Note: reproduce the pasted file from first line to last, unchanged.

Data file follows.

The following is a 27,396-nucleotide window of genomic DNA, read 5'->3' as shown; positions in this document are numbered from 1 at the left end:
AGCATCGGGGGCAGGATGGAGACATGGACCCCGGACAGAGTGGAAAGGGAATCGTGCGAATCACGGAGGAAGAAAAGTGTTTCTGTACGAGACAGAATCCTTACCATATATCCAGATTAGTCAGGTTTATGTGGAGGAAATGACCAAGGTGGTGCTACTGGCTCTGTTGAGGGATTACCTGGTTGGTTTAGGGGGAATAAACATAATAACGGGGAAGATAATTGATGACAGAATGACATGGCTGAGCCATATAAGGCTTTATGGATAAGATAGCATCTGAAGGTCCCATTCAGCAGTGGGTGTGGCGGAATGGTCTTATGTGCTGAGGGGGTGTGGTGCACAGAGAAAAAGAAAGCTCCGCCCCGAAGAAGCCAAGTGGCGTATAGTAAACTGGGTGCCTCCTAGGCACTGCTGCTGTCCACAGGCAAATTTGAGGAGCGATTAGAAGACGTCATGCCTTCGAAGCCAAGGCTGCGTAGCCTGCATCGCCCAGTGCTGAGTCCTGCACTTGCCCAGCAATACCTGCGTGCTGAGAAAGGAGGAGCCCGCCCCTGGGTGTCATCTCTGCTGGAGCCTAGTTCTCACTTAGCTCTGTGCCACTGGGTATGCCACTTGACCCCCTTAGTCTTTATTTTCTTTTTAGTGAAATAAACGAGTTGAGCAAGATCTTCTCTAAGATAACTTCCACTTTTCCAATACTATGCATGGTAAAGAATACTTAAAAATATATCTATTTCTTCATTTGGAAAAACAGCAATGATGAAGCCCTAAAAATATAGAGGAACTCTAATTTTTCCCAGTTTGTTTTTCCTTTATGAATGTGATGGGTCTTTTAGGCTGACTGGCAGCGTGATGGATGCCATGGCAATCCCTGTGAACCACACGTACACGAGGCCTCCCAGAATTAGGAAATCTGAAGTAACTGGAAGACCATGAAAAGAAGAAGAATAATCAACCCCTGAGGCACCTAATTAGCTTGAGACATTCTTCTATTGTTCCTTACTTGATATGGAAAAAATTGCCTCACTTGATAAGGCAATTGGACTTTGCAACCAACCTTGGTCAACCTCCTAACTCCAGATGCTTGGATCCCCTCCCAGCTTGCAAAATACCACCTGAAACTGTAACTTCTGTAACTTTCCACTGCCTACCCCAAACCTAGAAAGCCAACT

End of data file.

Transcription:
The following is a 27,396-nucleotide window of genomic DNA, read 5'->3' as shown; positions in this document are numbered from 1 at the left end:
AGCATCGGGGGCAGGATGGAGACATGGACCCCGGACAGAGTGGAAAGGGAATCGTGCGAATCACGGAGGAAGAAAAGTGTTTCTGTACGAGACAGAATCCTTACCATATATCCAGATTAGTCAGGTTTATGTGGAGGAAATGACCAAGGTGGTGCTACTGGCTCTGTTGAGGGATTACCTGGTTGGTTTAGGGGGAATAAACATAATAACGGGGAAGATAATTGATGACAGAATGACATGGCTGAGCCATATAAGGCTTTATGGATAAGATAGCATCTGAAGGTCCCATTCAGCAGTGGGTGTGGCGGAATGGTCTTATGTGCTGAGGGGGTGTGGTGCACAGAGAAAAAGAAAGCTCCGCCCCGAAGAAGCCAAGTGGCGTATAGTAAACTGGGTGCCTCCTAGGCACTGCTGCTGTCCACAGGCAAATTTGAGGAGCGATTAGAAGACGTCATGCCTTCGAAGCCAAGGCTGCGTAGCCTGCATCGCCCAGTGCTGAGTCCTGCACTTGCCCAGCAATACCTGCGTGCTGAGAAAGGAGGAGCCCGCCCCTGGGTGTCATCTCTGCTGGAGCCTAGTTCTCACTTAGCTCTGTGCCACTGGGTATGCCACTTGACCCCCTTAGTCTTTATTTTCTTTTTAGTGAAATAAACGAGTTGAGCAAGATCTTCTCTAAGATAACTTCCACTTTTCCAATACTATGCATGGTAAAGAATACTTAAAAATATATCTATTTCTTCATTTGGAAAAACAGCAATGATGAAGCCCTAAAAATATAGAGGAACTCTAATTTTTCCCAGTTTGTTTTTCCTTTATGAATGTGATGGGTCTTTTAGGCTGACTGGCAGCGTGATGGATGCCATGGCAATCCCTGTGAACCACACGTACACGAGGCCTCCCAGAATTAGGAAATCTGAAGTAACTGGAAGACCATGAAAAGAAGAAGAATAATCAACCCCTGAGGCACCTAATTAGCTTGAGACATTCTTCTATTGTTCCTTACTTGATATGGAAAAAATTGCCTCACTTGATAAGGCAATTGGACTTTGCAACCAACCTTGGTCAACCTCCTAACTCCAGATGCTTGGATCCCCTCCCAGCTTGCAAAATACCACCTGAAACTGTAACTTCTGTAACTTTCCACTGCCTACCCCAAACCTAGAAAGCCAACT